Michigan Jogger Autopsy a Place to Start in Mystery Slaying

Autopsy results are among the pieces of evidence most likely to help Michigan authorizes understand the mysterious death of a jogger who was shot after initially appearing to be the victim of a hit-and-run.

"It's so rare that you have a random shooting like this with all her valuables with her," ABC News Chief Legal Affairs Anchor Dan Abrams said, adding that cellphone and other electronic records will also be vital to the investigation.

"The fact that there was confusion between a hit-and-run and shooting; it could have been both. Someone trying to make her death look like something else," he added.

Rebekah Bletsch, 36, was found Sunday along a quiet country road less than a mile from her home in Dalton Township, an 8,000-population township in the western part of the state. It's unclear when autopsy results will be released.

Investigators at first suspected a hit-and-run death until that they found additional evidence, including shell casings near Bletsch's body, as well as a small bullet wound.

Michigan Jogger Shot to Death, Not Hit by Car

The wife and mother had been shot in the head, Dalton Township's first homicide of the year. Bletsch was found with several valuables, officials said, making robbery an unlikely motive.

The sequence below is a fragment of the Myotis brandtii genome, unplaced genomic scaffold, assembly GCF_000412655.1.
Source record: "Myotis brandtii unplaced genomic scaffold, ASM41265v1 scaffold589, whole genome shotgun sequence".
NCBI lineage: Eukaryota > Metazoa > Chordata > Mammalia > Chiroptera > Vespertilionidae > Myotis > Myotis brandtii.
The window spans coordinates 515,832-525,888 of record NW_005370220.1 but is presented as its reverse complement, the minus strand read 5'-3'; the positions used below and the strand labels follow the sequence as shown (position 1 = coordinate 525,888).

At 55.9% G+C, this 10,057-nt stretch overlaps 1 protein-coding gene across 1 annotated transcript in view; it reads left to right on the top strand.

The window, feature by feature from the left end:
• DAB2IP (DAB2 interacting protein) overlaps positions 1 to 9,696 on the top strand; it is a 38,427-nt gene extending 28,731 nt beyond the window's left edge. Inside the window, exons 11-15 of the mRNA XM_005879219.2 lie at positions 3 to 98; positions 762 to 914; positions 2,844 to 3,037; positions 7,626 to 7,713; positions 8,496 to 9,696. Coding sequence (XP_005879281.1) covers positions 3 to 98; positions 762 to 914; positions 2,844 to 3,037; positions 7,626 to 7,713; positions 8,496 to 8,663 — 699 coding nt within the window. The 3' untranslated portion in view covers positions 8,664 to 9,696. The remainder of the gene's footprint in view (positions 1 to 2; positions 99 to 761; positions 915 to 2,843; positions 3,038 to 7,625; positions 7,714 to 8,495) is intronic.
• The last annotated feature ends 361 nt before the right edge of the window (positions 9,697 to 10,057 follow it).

Michigan State Police are forming a task force with the Sheriff's Office to investigate the death.

Bletsch's husband was out of town with their 11-year-old daughter at the time of the shooting and is not considered a suspect. He is too traumatized to discuss his wife's death.

His uncle Tim Donkin described Bletsch as vibrant, the kind of person who would always bring a smile to people's faces.

"She was always willing to pitch in and help, always seemed to be concerned about others," he said. "Becky was not just a person running down the road - she had a life."

At this point, ABC's Abrams said, investigators will focus on people who knew Bletsch, including her husband.

"In cases like this, the first person they look at is the romantic partner, in this case the husband," Abrams said. "They will also look at whether he had a motive because he could have ordered someone to do it.

Then they will expand the search beyond him to others who knew her, or who had it out for her."

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